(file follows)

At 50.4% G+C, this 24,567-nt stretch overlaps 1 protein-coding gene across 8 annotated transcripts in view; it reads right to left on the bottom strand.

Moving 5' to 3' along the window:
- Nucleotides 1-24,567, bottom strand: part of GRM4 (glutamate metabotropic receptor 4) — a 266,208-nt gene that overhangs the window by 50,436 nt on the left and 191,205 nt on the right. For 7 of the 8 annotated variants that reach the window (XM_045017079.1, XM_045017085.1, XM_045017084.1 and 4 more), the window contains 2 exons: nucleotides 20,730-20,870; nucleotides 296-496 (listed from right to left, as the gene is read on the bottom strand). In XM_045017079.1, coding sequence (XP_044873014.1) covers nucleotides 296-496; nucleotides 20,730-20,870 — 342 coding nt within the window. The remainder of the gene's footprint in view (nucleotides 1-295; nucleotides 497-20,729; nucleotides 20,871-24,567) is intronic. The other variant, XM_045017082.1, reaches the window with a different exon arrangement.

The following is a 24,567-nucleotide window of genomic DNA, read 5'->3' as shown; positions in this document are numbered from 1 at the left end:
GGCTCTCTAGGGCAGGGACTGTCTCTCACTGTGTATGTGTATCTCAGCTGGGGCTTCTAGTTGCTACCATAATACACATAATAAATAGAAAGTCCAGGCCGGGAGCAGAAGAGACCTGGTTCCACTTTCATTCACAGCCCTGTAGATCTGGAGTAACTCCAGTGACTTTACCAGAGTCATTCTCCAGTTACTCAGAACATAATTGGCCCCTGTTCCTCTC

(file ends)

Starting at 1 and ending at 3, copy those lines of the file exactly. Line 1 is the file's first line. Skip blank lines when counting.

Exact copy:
At 50.4% G+C, this 24,567-nt stretch overlaps 1 protein-coding gene across 8 annotated transcripts in view; it reads right to left on the bottom strand.

Moving 5' to 3' along the window:
- Nucleotides 1-24,567, bottom strand: part of GRM4 (glutamate metabotropic receptor 4) — a 266,208-nt gene that overhangs the window by 50,436 nt on the left and 191,205 nt on the right. For 7 of the 8 annotated variants that reach the window (XM_045017079.1, XM_045017085.1, XM_045017084.1 and 4 more), the window contains 2 exons: nucleotides 20,730-20,870; nucleotides 296-496 (listed from right to left, as the gene is read on the bottom strand). In XM_045017079.1, coding sequence (XP_044873014.1) covers nucleotides 296-496; nucleotides 20,730-20,870 — 342 coding nt within the window. The remainder of the gene's footprint in view (nucleotides 1-295; nucleotides 497-20,729; nucleotides 20,871-24,567) is intronic. The other variant, XM_045017082.1, reaches the window with a different exon arrangement.